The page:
Personal Finance

Common money stories we tell ourselves

“You are what you believe yourself to be.” – Paulo Coelho

A couple of weeks ago, I was called out by a friend for negative self-talk. We’d been talking about making time for “passion projects” and I’d told him that my current theory was that I needed to make time first thing in the morning because that way, there were no other distractions and I would have more energy. I mentioned that every time I planned on setting aside time in the evenings, either something came up that threw me off track or I had no energy and couldn’t get anything done. In my head, my comment was just an effort to be self-aware and give myself the best chance of success (work early in the morning = success, work late in the evening= likely to fail). However, what my friend heard was me telling myself that I was going to be tired and low energy in the evenings and setting myself up to not even consider working or exercising after-hours.

When he pointed this out to me, my first reaction was that he’d misunderstood what I meant but when I paused to reflect on what he’d said, I realized that he was right. I was telling myself a “story” that effectively let me off the hook when it came to making positive progress and paved the way for evenings full of naps and taking it easy. Don’t get me wrong, there’s nothing wrong with napping and taking it easy but when you have big goals, taking every night off isn’t really an option!

Over the past few weeks, I’ve been paying closer attention to the stories I tell myself and also thinking about the stories that others tell. When it comes to money, just as with any other area of life, having the right mindset is critical to success and the stories we tell ourselves play a key role in fuelling that mindset. Sometimes we take on the stories that we’re sold by others, sometimes we create them ourselves but no matter where the stories come from, it’s important that we make sure that they’re driving us forward rather than holding us back.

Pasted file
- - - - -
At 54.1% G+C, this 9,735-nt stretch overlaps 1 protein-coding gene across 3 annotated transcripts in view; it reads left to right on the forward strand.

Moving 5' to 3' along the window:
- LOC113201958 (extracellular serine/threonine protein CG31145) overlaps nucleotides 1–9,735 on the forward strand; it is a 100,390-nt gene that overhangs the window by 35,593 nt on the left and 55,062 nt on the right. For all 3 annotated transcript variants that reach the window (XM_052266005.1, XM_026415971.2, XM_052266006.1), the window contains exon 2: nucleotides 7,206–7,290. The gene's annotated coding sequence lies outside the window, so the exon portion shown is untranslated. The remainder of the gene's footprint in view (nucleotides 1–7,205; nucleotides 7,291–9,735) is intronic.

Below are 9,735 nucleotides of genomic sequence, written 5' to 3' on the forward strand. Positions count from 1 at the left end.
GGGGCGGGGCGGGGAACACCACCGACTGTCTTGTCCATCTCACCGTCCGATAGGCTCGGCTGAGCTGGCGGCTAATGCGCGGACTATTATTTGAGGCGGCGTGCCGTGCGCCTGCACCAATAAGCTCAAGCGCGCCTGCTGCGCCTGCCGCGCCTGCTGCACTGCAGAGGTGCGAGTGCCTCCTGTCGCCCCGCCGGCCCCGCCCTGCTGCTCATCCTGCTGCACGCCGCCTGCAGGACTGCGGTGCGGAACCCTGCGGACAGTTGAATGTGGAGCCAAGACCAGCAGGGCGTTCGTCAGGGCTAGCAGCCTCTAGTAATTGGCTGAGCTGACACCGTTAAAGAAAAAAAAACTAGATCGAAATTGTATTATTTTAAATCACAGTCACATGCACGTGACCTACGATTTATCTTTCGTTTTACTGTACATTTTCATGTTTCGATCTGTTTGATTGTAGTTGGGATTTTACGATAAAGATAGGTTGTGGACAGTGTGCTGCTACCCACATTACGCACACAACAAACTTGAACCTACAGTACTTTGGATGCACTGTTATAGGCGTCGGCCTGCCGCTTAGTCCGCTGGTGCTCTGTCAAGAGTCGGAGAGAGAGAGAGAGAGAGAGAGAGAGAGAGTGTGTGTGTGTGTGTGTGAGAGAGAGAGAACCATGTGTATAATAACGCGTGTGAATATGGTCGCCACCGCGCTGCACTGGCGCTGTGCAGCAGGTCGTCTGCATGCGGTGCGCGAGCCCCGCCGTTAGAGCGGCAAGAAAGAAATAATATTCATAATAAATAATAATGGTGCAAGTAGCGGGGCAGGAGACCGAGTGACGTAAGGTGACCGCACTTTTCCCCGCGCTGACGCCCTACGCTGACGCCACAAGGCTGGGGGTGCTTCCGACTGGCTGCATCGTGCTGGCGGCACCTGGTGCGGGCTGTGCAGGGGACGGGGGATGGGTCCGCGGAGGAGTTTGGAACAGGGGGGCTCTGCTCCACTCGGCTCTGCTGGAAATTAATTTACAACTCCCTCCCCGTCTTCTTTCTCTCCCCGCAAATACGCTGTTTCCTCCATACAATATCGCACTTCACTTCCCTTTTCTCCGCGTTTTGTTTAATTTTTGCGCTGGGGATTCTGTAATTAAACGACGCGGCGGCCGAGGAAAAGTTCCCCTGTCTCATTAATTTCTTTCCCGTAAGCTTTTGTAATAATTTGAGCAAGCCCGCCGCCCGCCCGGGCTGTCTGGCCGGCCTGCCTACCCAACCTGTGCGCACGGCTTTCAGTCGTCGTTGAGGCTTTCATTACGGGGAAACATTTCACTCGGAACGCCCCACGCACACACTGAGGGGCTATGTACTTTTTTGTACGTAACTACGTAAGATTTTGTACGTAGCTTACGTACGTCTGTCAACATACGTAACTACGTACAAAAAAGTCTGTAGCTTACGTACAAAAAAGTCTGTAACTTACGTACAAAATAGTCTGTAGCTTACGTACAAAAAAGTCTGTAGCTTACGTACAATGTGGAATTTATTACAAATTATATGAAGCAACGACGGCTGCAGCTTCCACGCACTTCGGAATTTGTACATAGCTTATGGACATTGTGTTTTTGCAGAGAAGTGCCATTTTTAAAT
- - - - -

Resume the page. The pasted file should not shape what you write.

Here are three common ‘money stories’ and some suggestions for ‘rewriting’ the script:

Story #1: There will always be debt

We live in a society that is fuelled by spending and a significant portion of that spending involves debt. Whether it’s a home purchase or an overworked credit card doesn’t really matter; carrying any kind of debt is a major obstacle to saving and building wealth and the sooner we can get rid of it the better. Believing that debt is a part of life and can’t be avoided removes any motivation to get rid of it. Justifying our debt with the story that everyone around us is in the same boat allows us to settle comfortably into our debt rut, make our monthly payments and lets us off the hook when it comes to making a change.

Re-write: Eliminating debt = financial freedom.

No matter how you got into debt, there is always a way to get out of it if you’re willing to work at it. I meet plenty of people who make good money and are up to their necks in debt and plenty of people who make an average salary and have a net worth of over a million dollars. The key difference between the two? One group sees debt as a means of getting the lifestyle they desire and the other sees it as an obstacle that gets in the way of the life they desire.

Story #2: I can’t improve my financial life until I make more money

This is one of the most common money stories and it’s one that I fell victim to for more years than I care to count. It seems like basic math: more income = more money but the reality is that, if you’re living paycheque to paycheque on your current income then there’s a good chance that you’ll still be living paycheque to paycheque on a higher income unless you’re motivated to channel your extra dollars into eliminating debt and building savings. If you don’t believe me, then take a look at your 2015 T4 and compare it to what you were making 10 years ago. I’m willing to bet 2015’s is higher. No doubt there are stories that will justify why, even though you’re making more, your net worth hasn’t increased but the truth is, that those stories are what’s keeping you trapped.

Re-write: It’s not how much you make that matters, it’s how much you spend.